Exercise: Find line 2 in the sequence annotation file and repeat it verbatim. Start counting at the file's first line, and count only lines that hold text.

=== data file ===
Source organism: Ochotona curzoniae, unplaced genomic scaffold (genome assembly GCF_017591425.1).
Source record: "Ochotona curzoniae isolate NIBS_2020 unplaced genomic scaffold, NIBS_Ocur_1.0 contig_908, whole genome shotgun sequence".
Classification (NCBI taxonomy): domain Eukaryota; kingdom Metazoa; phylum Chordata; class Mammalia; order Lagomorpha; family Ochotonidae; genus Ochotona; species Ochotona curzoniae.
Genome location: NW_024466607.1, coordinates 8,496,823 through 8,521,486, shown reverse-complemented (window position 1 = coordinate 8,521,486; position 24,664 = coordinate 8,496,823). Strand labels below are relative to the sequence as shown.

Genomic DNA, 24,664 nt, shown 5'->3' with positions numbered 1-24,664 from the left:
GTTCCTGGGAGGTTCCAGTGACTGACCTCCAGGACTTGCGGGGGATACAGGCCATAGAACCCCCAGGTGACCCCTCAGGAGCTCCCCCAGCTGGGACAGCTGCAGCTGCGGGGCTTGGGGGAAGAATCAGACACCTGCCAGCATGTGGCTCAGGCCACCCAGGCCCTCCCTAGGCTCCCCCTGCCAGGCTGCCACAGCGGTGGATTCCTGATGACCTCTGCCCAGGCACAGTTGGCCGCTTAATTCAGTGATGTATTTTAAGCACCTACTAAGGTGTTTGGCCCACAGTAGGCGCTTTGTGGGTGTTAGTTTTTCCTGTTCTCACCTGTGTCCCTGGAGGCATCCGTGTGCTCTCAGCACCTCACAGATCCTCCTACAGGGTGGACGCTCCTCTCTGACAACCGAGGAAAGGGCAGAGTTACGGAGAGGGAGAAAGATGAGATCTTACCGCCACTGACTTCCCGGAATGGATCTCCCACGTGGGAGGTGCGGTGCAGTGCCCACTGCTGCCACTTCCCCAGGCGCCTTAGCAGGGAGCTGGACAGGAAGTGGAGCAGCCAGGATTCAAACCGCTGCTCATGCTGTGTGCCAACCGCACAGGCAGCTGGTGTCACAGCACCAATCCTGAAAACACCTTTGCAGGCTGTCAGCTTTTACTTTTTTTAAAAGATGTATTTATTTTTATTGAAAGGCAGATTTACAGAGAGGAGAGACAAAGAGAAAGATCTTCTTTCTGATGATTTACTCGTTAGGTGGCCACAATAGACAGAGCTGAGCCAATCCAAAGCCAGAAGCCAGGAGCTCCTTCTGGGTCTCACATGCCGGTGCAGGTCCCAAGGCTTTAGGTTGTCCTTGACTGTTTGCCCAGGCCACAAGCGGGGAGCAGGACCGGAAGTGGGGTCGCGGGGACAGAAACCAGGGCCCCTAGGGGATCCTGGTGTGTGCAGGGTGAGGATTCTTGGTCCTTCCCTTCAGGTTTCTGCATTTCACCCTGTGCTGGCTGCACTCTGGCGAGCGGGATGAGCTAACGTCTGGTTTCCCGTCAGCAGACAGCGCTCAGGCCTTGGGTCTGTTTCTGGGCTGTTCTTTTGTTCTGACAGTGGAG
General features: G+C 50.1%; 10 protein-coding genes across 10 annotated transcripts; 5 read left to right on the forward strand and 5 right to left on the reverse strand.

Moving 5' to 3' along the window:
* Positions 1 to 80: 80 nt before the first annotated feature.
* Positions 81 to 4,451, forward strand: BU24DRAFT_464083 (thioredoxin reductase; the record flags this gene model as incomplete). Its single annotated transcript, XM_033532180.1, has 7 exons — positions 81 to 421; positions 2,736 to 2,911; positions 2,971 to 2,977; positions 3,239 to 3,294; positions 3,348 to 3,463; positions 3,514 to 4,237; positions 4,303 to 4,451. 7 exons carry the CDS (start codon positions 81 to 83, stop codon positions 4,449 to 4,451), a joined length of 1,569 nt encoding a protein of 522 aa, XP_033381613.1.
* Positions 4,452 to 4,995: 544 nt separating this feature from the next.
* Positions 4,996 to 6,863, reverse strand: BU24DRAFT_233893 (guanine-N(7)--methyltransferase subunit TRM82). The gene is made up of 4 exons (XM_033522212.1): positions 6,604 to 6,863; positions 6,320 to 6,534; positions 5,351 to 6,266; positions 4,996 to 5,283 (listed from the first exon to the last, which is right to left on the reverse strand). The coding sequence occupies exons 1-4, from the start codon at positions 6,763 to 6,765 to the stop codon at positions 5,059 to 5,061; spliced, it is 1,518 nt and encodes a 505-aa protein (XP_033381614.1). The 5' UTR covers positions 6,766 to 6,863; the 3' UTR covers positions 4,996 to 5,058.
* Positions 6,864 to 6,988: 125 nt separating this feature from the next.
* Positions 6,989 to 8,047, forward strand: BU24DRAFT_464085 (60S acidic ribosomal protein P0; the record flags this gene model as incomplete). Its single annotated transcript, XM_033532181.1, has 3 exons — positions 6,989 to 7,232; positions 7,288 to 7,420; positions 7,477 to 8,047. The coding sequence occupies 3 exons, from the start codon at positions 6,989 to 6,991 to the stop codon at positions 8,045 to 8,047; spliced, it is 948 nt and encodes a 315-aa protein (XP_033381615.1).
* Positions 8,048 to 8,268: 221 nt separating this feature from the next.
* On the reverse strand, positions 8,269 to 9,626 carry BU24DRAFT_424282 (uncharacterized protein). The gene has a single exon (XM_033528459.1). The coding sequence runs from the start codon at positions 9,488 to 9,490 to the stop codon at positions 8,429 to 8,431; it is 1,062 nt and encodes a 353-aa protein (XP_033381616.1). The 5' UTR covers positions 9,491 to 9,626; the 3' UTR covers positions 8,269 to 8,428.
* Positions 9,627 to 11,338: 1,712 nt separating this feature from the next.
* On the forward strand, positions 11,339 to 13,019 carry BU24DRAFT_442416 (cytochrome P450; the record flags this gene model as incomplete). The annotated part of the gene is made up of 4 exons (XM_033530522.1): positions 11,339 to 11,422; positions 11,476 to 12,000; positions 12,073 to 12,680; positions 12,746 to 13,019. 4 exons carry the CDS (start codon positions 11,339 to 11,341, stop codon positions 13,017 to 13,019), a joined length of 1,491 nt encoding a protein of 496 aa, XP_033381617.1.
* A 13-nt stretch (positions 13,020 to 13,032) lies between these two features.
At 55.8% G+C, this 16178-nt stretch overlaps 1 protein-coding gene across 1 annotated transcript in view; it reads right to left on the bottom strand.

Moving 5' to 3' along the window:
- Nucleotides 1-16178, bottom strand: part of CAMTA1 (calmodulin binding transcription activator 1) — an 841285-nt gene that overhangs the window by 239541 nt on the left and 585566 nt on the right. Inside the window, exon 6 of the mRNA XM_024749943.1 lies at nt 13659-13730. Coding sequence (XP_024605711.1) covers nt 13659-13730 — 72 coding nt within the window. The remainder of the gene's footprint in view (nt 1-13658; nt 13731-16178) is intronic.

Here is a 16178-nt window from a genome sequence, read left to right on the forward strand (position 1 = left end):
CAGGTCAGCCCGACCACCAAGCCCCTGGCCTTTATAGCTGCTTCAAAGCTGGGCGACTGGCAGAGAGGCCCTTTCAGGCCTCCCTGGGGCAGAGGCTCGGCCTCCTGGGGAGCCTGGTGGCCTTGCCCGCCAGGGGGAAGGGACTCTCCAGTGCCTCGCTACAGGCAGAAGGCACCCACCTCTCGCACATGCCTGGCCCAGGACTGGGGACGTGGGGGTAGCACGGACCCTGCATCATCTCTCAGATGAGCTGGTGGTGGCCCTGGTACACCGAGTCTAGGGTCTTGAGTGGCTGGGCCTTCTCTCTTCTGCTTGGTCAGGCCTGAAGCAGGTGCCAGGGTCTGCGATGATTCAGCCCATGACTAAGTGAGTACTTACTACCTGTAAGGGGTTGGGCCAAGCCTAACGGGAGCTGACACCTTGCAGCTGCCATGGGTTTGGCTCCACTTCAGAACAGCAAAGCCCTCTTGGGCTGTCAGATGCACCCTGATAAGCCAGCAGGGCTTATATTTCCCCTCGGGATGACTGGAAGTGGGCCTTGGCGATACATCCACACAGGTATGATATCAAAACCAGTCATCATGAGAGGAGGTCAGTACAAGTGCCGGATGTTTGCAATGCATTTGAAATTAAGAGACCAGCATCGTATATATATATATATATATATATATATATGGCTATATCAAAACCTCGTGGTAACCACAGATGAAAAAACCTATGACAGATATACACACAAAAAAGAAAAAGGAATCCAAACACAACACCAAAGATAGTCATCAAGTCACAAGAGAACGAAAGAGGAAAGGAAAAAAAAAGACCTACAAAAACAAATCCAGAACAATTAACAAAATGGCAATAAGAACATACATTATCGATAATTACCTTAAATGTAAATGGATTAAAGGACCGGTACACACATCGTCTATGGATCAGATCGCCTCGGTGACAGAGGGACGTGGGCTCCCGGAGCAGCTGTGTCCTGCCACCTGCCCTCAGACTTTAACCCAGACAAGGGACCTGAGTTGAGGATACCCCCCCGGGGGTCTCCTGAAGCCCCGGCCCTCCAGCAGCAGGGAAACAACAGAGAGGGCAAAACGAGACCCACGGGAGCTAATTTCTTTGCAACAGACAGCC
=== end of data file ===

Source record: "Ochotona curzoniae isolate NIBS_2020 unplaced genomic scaffold, NIBS_Ocur_1.0 contig_908, whole genome shotgun sequence".